“Don’t you have someone else to liberate?” Cradle said.
Ume brushed himself off as he walked toward the elevator. He spoke over his shoulder:
“Everyone else is free.”
They fled missionaries, slavers, miners, loggers, hunters, petrochemical prospectors, DNA harvesters, and purity cults.
Two years later, while Teihana tossed in the agony of labour, Ume detonated his bomb. The explosion destroyed the observation platform and the bodies of the people therein.
Ume flew away from the damage he’d caused, toward the valley where Teihana suffered in labour.
Cradle reached out with one of his weaker fields and stopped Ume’s skyskiff in midair.
“You didn’t really think I’d keep any sensitive systems in the observation platform, did you?”
“She’s dying, you monster,” Ume said. “I can save her.”
“She would never let you.”
Cradle bent his fields around Ume until the young posthuman was quite contained. Then he placed him on the landing pad while he set about putting out the fire in the observation platform.
Inside the palm-roofed hut, the baby was coming. Teihana pushed in time to the midwife’s reassuring words. Her sweat and blood dripped through the woven-grass mattress on which she lay.
When the baby screamed its first breath, Teihana breathed her last.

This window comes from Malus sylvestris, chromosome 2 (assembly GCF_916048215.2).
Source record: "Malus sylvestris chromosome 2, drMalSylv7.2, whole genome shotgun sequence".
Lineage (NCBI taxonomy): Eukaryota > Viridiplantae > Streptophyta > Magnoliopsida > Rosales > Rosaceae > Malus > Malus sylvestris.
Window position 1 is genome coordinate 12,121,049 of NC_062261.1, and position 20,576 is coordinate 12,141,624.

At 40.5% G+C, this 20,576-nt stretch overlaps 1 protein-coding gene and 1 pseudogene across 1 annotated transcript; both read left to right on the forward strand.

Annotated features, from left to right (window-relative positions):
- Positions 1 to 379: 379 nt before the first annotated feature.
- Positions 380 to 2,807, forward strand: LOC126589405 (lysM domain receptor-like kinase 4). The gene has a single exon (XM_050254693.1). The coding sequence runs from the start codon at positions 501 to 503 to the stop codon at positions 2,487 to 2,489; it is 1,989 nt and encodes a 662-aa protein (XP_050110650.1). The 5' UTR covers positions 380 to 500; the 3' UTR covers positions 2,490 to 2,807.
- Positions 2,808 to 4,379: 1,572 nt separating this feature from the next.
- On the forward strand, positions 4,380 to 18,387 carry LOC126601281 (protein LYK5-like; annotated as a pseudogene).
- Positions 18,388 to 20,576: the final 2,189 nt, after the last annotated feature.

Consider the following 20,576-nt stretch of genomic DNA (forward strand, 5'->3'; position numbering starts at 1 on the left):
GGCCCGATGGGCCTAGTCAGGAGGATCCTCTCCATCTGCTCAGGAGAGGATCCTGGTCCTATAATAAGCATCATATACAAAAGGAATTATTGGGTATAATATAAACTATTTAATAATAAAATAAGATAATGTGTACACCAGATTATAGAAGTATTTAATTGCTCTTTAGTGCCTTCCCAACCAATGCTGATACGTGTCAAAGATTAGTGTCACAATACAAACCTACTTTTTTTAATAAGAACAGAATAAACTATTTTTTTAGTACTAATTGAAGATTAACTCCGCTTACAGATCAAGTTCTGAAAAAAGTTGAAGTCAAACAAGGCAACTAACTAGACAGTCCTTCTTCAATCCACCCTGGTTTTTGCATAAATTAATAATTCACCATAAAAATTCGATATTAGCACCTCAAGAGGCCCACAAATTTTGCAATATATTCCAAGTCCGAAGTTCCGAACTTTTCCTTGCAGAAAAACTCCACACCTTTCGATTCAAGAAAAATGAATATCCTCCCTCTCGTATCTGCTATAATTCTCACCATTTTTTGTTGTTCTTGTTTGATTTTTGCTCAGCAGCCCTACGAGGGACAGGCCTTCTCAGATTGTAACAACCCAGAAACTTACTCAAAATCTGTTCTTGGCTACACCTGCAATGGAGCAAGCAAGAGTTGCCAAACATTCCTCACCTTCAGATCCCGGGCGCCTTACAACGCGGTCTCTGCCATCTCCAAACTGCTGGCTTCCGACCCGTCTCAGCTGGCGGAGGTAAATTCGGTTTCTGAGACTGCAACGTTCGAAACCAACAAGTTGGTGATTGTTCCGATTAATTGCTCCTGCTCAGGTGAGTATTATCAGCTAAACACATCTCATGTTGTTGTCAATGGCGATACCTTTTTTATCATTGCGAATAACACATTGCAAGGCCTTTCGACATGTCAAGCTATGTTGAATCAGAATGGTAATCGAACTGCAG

Cradle felt obliged to tell Ume the unfortunate news. It sent the posthuman into a rage. He beat the invisible walls of the containment field in which Cradle held him. He cursed Cradle’s programming. He swore revenge. After a while, he quieted and curled up into a ball.
“I really am sorry,” Cradle said.
He tried to find enough posthumans interested in forming a jury to try Ume for his crimes, but no one responded to his requests. Even the three who’d had their bodies destroyed in the explosion weren’t interested: they’d all planned on sublimating soon anyway and considered the explosion a sign to take that final plunge.
“Where do they go?” Cradle asked Ume in his confinement.
“Damn cowards are leaving the physical world,” Ume said. “Some hide in processing cores buried in the hearts of stable moons, others code themselves into the quantum fabric of space and drift out through the cosmos.”
“Why don’t you join them?”
“As Debs said, ‘While there is a soul in prison, I am not free'”